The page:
Karl Genz brought coffee for all, which for Karl was unusually considerate and for which Lorena made sure to praise him. Vivek was the only one to refuse, sipping instead from a foil sleeve of milk that warmed itself, like many other products, with the touch of a button. He sat quietly in the swiveling seat opposite Karl’s station while the rest of the crew worked through the news.
“I’m sorry, there’s just no way,” Ashley was insisting. “No way it’s just here when we fly in. Can you even imagine the numbers involved? Ship-to-ship collision just doesn’t happen outside the Core, like literally never. I’ve never heard of it. Vee?”
The X.O. didn’t answer. Zachariah Obo, reclining against the bulkhead by the door, uncrossed his ropy arms every so often to sip from his steaming paper mug. “Nothing ever happens until it happens. On in a million is one in a million, and the numbers go up for a ship so big.”
“The size doesn’t matter. In so much space, it might as well be Konoko’s size. It’s like the difference between an atom and a molecule to us. If you’d ever actually flown, you’d get that,” Ashley snapped, exasperated.
Lorena had held her tongue, immersed in thought, but interrupted to keep Ash from doing any more damage. It took a great deal to anger Obo, but she could tell he already seethed at the Junior Pilot’s provocation. “Duggins, they had no way to know we’d come this way and no way to see us incoming even if they did. It doesn’t matter, anyway. What matters is our next step. I’m going to hail them.”
“Didn’t know you spoke Ouro,” croaked Vivek. It was a poor joke—no human spoke Ouro, and even the aliens themselves didn’t properly speak it. Nobody laughed.
Ashley raised a hand. “I’m good to fly right now if the gen’s working. I say we scoot and call it in with the nearest Navy boat. Let Contact deal with it.”
Obo nodded. “She’s right about that. If they’re angry at the near emergence, we won’t make anything better now. If not, we leave and that's the end of it.”
“I would like to stay,” Karl said softly. “We should hail them. I have never seen an Ouro.”
Lorena, having expected each reaction, made a mental note to make a physical note of her predictive success. She was proud of herself; every Corps leadership course emphasized the value of anticipation. Taking a long drink from her coffee—hastily made and slightly sour—she assembled the explanation in her head. Orders washed down easier with a tall glass of reason.
“Having just emerged in immediate proximity to an Ouro vessel, in what might be described as a rude shock, we’ve remained in that proximity for several minutes without acknowledging said rudeness. We may not be a Contact ship, but Explorer Corps protocol makes our priorities clear. When encountering Ouro in the Open Territory, we are to make every effort at peaceful diplomacy. Now, if we’d emerged normally and picked them up across the system, I’d send the standard greeting chirp and dive away. But that’s not what happened. And my ship will emphatically not be the cause of a diplomatic incident with the only spacefaring race we know. Not on my watch, gentlemen and lady. So hail we will.”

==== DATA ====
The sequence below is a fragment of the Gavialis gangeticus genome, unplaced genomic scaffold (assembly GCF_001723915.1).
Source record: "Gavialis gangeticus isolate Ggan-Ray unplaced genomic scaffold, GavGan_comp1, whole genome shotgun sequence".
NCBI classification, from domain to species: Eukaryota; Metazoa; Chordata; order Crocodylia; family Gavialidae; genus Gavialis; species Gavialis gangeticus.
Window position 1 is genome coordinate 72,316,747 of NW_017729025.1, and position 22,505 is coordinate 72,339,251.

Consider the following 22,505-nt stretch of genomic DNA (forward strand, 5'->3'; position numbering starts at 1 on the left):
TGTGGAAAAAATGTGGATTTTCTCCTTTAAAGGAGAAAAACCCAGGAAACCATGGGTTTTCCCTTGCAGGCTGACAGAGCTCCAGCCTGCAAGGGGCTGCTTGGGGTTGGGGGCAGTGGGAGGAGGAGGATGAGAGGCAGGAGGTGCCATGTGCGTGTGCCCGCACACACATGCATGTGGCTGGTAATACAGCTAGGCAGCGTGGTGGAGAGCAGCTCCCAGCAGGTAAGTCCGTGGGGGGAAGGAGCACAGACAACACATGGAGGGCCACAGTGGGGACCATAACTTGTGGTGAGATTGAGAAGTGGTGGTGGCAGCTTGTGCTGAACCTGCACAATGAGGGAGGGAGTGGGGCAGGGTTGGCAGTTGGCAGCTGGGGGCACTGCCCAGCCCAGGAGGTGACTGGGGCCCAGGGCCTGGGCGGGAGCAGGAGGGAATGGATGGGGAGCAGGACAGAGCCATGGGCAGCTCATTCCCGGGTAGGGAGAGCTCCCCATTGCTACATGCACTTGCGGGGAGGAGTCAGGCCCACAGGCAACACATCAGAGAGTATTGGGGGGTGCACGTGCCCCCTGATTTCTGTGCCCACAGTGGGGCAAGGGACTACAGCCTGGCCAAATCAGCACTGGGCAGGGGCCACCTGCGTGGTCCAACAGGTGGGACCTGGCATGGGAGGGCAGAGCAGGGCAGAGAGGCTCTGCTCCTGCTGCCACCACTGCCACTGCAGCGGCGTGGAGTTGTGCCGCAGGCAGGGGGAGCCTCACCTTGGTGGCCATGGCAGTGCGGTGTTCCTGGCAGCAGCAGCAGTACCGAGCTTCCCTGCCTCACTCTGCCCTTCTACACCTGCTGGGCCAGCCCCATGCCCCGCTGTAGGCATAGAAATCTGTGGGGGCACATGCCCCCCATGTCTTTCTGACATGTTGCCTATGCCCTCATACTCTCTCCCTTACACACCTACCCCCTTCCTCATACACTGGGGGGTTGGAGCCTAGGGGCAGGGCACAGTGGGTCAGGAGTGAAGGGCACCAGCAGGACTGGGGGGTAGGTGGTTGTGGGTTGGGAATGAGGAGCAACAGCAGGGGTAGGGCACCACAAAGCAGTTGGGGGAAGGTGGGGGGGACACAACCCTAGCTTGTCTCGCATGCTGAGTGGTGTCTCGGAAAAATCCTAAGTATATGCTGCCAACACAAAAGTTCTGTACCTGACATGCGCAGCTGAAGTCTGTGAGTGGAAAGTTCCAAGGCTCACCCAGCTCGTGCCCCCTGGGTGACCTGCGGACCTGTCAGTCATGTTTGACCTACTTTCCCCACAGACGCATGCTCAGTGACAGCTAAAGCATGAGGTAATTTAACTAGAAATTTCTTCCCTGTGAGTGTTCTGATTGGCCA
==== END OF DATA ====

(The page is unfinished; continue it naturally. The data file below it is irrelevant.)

* * *
The Ouro ship was much too distant to be visible, but aligning Konoko’s tightbeam antenna was a simple procedure. The flight computer matched the giant ship’s heading and speed, so as not to broadcast at a moving target. Lorena set the Communications console to broadcast Ouro signals, then sat back and pondered the menu before her. Roughly two dozen messages were listed, each a pre-recorded package with up to five sub-variants denoted with arcane symbols.
“That’s it?” Ashley wondered aloud.
“That’s all we’ve got,” confirmed Lorena.
Obo chortled. “How many things could you even say to a squid?”
Karl bit his tongue, trying to contain his excitement. Genuine dialogue with the Ouro was an incredible privilege, one you couldn’t count on even with a plum Contact posting. And how many people got those jobs?
Lorena had narrowed her choices down to three basic transmissions: an apology, a standard greeting or an offer of assistance. The last she discarded as potentially giving greater offense. The first was the most polite, but it was also an explicit admission of wrongdoing and she’d no idea how her superiors would react. For that matter, she’d no idea what precisely would go out to the aliens. Ouro “speech” couldn’t be translated directly, so she had no choice but to trust the prepared material.
“I’m going with the apology,” she announced to her crew.
Ashley leaned in over her shoulder. “Is there a ‘sorry our pilot almost pulverized us both into our component atoms’ button?” A wolfish grin at Vivek elicited no response.
Kael spoke up. “I would recommend personally the variant for trespassing. This is the Open Territory, but it would seem to fit.”
“Don’t say anything about territory,” Vivek mumbled.
Lorena was relieved to hear the X.O. shared her earlier line of thought. “Pilot Mohinder’s absolutely right,” she said to help boost his spirits. He might need it, she decided, between the stress and Ash’s needling. “Legally speaking, we shouldn’t get near the territory issue. What if they took it the wrong way? Even if they didn’t, Contact would pitch a fit.”
“’Occluded messaging,’ they call it,” nodded Obo.
“Then it’s settled,” Lorena declared. After priming the system to broadcast, she paused to take a breath and look out the bridge’s big screen where the open starfield was displayed. A broken lump of planetoid with wisps of white vapor in deep canyons on its shadowed side. FR-5594’s wan candle amidst a night of mind-rending emptiness. She looked out at the spot where the Ouro ship waited, so trivially tiny it couldn’t really be seen. Just let this be easy, she prayed to something she’d never admit to believing in, knowing all the while that life was rarely easy.